A new report by the Texas Criminal Justice Coalition argues that reducing penalties for prostitution and sending more defendants to diversion programs would decrease the practice and save the state money.
Advocates and some lawmakers say that prostitution is often a sign of victimization, and that it should be treated that way by the criminal justice system. “These women don’t belong in prison because they’ve been victims of everything you can think of,” said Ana Yáñez-Correa, who authored the report and is executive director of the coalition.
The report aims to bolster efforts to pass House Bill 2801, by state Rep. Eric Johnson, D-Dallas, which would delete a part of state law that makes repeated prostitution a felony. Instead, it would allow courts to send those charged with prostitution to pretrial diversion and intervention programs. Such programs, under the bill, would involve at least 100 hours of “instruction, counseling, or treatment concerning sexual abuse, sexually transmitted diseases, mental health, or substance abuse.”
“Repeatedly locking up these women without giving them any help is failing them, failing taxpayers and simply moving the problem from one street corner to another,” Johnson said in a statement.
Prostitution has been increasingly criminalized around the country since World War II, when lawmakers were worried about the spread of sexually transmitted diseases among soldiers, according to the report. The report also notes that a 2001 law meant to clean up truck stops made Texas the only state where prostitution can bring a felony charge after three misdemeanor convictions.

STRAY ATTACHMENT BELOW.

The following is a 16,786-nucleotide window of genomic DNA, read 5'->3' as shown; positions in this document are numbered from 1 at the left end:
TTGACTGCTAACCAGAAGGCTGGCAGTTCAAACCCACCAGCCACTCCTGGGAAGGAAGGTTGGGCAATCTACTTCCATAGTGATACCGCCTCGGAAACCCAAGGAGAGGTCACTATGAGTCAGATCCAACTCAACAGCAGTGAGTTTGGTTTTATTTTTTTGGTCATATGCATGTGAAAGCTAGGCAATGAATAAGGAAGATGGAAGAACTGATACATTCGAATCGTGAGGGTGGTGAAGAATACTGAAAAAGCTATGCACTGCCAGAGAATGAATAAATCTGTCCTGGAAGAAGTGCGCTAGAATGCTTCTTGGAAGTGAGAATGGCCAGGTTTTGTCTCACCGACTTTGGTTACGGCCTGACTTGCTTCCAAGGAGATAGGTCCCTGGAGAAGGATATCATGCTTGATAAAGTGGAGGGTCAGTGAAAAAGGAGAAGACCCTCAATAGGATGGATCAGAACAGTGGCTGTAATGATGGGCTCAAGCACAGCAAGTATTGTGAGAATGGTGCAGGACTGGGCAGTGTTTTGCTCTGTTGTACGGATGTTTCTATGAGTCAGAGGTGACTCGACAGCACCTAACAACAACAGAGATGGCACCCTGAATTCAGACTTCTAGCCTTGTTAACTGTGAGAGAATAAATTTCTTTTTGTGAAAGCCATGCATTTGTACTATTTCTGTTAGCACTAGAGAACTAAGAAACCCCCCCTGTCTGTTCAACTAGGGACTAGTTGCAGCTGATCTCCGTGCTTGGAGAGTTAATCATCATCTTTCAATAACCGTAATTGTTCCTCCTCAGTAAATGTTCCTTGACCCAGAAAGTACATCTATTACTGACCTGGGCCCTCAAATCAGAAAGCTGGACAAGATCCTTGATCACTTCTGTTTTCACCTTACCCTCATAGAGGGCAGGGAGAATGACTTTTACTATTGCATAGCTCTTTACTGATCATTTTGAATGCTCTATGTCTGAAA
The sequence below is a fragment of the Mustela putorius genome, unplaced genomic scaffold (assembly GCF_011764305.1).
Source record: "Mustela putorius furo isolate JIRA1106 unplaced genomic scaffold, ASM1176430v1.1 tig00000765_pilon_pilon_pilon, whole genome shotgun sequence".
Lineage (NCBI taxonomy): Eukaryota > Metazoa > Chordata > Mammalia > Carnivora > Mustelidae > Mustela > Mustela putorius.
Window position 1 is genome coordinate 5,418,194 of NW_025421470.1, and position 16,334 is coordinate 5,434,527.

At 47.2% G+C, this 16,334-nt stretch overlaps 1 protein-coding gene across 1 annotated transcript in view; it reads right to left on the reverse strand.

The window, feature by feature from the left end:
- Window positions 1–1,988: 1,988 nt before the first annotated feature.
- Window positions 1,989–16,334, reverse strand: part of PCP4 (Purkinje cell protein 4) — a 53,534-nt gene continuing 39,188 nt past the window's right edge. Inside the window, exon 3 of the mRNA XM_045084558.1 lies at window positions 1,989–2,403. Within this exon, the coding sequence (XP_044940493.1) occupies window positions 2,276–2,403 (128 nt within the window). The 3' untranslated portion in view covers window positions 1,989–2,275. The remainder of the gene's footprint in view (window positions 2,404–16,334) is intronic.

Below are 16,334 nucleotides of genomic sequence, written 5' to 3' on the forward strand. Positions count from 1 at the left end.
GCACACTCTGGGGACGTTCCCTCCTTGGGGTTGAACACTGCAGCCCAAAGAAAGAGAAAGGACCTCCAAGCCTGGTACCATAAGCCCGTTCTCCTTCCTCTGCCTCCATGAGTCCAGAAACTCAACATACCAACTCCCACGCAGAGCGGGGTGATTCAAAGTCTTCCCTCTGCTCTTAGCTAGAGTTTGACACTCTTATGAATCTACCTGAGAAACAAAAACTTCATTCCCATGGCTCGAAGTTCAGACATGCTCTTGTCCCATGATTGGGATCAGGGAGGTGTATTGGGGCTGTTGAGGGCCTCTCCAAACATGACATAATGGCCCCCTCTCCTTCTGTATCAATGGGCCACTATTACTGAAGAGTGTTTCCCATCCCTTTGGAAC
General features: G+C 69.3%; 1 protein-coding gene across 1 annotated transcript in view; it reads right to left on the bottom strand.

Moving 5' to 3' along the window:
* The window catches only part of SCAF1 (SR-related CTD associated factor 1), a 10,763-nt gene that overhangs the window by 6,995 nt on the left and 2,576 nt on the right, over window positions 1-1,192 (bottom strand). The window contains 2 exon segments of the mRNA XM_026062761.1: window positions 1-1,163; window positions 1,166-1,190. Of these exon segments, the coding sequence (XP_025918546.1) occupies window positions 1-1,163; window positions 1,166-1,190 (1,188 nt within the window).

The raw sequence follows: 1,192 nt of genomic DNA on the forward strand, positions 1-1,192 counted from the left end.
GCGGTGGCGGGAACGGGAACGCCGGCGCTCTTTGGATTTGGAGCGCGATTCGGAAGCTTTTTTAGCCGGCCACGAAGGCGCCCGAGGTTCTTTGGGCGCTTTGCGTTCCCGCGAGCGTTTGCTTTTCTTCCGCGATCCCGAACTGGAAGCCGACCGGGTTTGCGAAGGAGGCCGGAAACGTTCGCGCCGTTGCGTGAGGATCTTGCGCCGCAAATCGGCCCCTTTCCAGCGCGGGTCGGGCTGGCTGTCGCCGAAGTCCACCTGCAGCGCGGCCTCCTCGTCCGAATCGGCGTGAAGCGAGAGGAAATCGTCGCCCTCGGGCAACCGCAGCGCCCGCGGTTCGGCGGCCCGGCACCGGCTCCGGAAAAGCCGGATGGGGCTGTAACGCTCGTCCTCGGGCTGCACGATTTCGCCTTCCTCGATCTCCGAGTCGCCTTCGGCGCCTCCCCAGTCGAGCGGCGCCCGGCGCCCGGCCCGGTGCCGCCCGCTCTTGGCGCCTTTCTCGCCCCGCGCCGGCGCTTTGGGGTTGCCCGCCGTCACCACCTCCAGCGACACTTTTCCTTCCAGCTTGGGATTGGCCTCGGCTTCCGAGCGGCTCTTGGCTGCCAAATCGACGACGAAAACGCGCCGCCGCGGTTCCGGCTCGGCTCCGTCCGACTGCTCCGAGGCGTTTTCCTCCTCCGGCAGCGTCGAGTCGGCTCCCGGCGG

As of last July, the Texas Department of Criminal Justice reported that 350 people were in prison for prostitution, mostly from Dallas and Houston.
Some lawmakers, including Johnson and state Sen. John Whitmire, D-Houston, have argued that keeping prostitutes out of prison would save the state money. According to figures from the Legislative Budget Board, in 2012 it cost roughly $15,600 per year to keep an inmate in a state jail ($42.90 per day), where most people convicted of prostitution are housed. The report estimated that the state would spend just $4,300 on each person involved in community-based programs like those envisioned in the bill.
Yáñez-Correa said she hoped passage of the bill would encourage the development of more programs like the Prostitution Diversion Initiative, founded in 2007 in Dallas. It provides resources like food and clothing to women detained for prostitution and puts them through a 45-day treatment program. The program, spearheaded by the Dallas Police Department, found that more than half of participants had mental health problems and more than a third had attempted suicide.
Lawmakers will hear discussion of the bill during a committee meeting Tuesday. It is one of several proposals that aim to treat prostitutes as victims rather than criminals. Bills by state Rep. Senfronia Thompson, D-Houston, aim to create a diversion program for juveniles convicted of prostitution, extend funding for the Texas attorney general’s office to prosecute sex traffickers, and allow victims of trafficking to sue trafficking businesses and the publishers of advertisements that lead to victimization.